Herb Kohl is making changes.
The United States Senator said he has decided not to seek re-election.
But he remains committed to owning the Bucks, he told the Journal-Sentinel, and he is not looking for big changes there.
“One thing, our coach (Scott Skiles) is as competitive as they come and so is our general manager (John Hammond),” Kohl said. “We hope the year to come is going to be a lot better.”
The Bucks on the court took a step back this season, but that was largely due to injuries – no team lost more man games total or more games to key rotation players than the Bucks. Even when Andrew Bogut played, he was not right on offense because of his elbow.
But that is not the biggest long-term issue for Milwaukee.
Kohl also spoke briefly about the Bradley Center, saying he wanted to find “a way to build a modern complex.” “And in generations to come, the Bucks will continue to be a part of the landscape of Milwaukee,” Kohl said. Concerns about the aging Bradley Center are intertwined with the Bucks’ future in Milwaukee.
The new collective bargaining agreement could really benefit teams like Milwaukee in smaller markets, as could more revenue sharing. But at some point in the not to distant future, the stadium situation will need to be addressed.
But for now, the owner is committed to the team and Milwaukee. And that’s a good thing.
Giannis Antetokounmpo has been every bit the top five NBA player in the postseason — 32.5 points per game on 63.2 percent shooting, plus with 11 rebounds and 7.5 assists per game.
Yet the Bucks are down 0-2 to Boston.
The Celtics have had a strong series from Al Horford and Terry Rozier, but the real difference is in the discipline this team has shown all season — Boston knows who it is. Clearly, Milwaukee does not. They turn the ball over too much and make too many mistakes.
I get into all of that in this PBT Extra, and I wonder if that’s something the Bucks can really turn around mid-playoffs.
Spurs coach Gregg Popovich’s wife, Erin, died yesterday.
That sad news was felt throughout the NBA, and it obviously affects San Antonio most closely. That includes for tonight’s Game 3 against the Warriors.
Jeff McDonald of the San Antonio Express-News:
Ettore Messina was a longtime head coach in Europe. The Spurs lead assistant also took over for a few regular-season games Popovich missed. So, making – rather than advising – coaching decisions won’t be a brand new challenge to Messina.
But down 2-0 to defending-champion Golden State is a tough place to make an NBA playoff debut.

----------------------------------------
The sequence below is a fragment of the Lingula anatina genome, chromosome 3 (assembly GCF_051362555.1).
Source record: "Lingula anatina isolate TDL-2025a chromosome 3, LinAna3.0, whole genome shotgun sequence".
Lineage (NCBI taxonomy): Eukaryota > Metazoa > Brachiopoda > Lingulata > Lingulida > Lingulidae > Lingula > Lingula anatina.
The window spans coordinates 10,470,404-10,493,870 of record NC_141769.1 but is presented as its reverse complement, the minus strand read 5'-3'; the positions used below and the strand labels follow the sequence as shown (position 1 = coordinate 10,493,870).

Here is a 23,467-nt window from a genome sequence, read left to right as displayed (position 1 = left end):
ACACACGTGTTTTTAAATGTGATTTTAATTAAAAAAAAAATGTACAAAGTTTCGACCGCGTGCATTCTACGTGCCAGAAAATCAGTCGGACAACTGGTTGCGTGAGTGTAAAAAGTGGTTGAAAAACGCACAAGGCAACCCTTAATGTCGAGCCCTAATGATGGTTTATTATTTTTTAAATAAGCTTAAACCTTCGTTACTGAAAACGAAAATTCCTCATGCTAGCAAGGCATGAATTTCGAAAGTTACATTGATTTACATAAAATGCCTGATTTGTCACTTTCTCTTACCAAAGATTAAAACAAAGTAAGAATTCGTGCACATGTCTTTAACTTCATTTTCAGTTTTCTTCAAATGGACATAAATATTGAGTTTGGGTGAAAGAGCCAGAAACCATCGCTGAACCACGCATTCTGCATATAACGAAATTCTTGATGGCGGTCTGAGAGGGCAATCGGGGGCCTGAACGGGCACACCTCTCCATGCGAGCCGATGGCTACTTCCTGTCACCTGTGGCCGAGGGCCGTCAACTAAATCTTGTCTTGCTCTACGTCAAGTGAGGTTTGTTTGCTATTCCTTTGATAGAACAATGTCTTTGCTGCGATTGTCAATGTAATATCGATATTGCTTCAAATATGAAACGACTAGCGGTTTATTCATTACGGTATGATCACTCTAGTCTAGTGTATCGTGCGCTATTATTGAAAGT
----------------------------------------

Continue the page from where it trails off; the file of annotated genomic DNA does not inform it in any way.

On the bright side, there will be no pressure. Not only has San Antonio been outclassed the first two games of the series, focus is rightly on the Popovich family. A win would be a pleasant surprise and help Messina – who’s up for the Hornets job – in his pursuit of a head-coaching position. A loss would be quickly forgotten with more important matters at hand.
To that end, hopefully the time away allows Popovich the space he needs to grieve. That matters far more than a basketball game.
The Knicks are casting a wide net in their coaching search.
It’ll apparently include a familiar, though surprising, name.
TNT analyst Kenny Smith will interview for the New York Knicks’ head-coaching job on Friday, a source told ESPN’s Stephen A. Smith.
A quality organization, the Rockets, interviewed Smith (in 2016, before hiring Mike D’Antoni). So, this isn’t proof of the Knicks’ oddball thinking. (There are plenty of better examples, if you wish).
Steve Kerr opened the door for former players to go straight from TV to being an NBA head coach without having any coaching experience. He’s been a smash hit with the Warriors.
But Kerr was also the Suns’ general manager before Golden State hired him. Smith has no front-office experience.
So, it’s tough to judge Smith, whose role on television is more to entertain than inform (though he does both). He’ll have to really wow in his interview to get the job.
But at least he has that opportunity.
Nate McMillan slipped up in his handling of Victor Oladipo‘s early fouls during the Pacers’ Game 2 loss to the Cavaliers last night.
Then, the Indiana coach literally slipped while arguing that LeBron James should have been called for offensively fouling Lance Stephenson.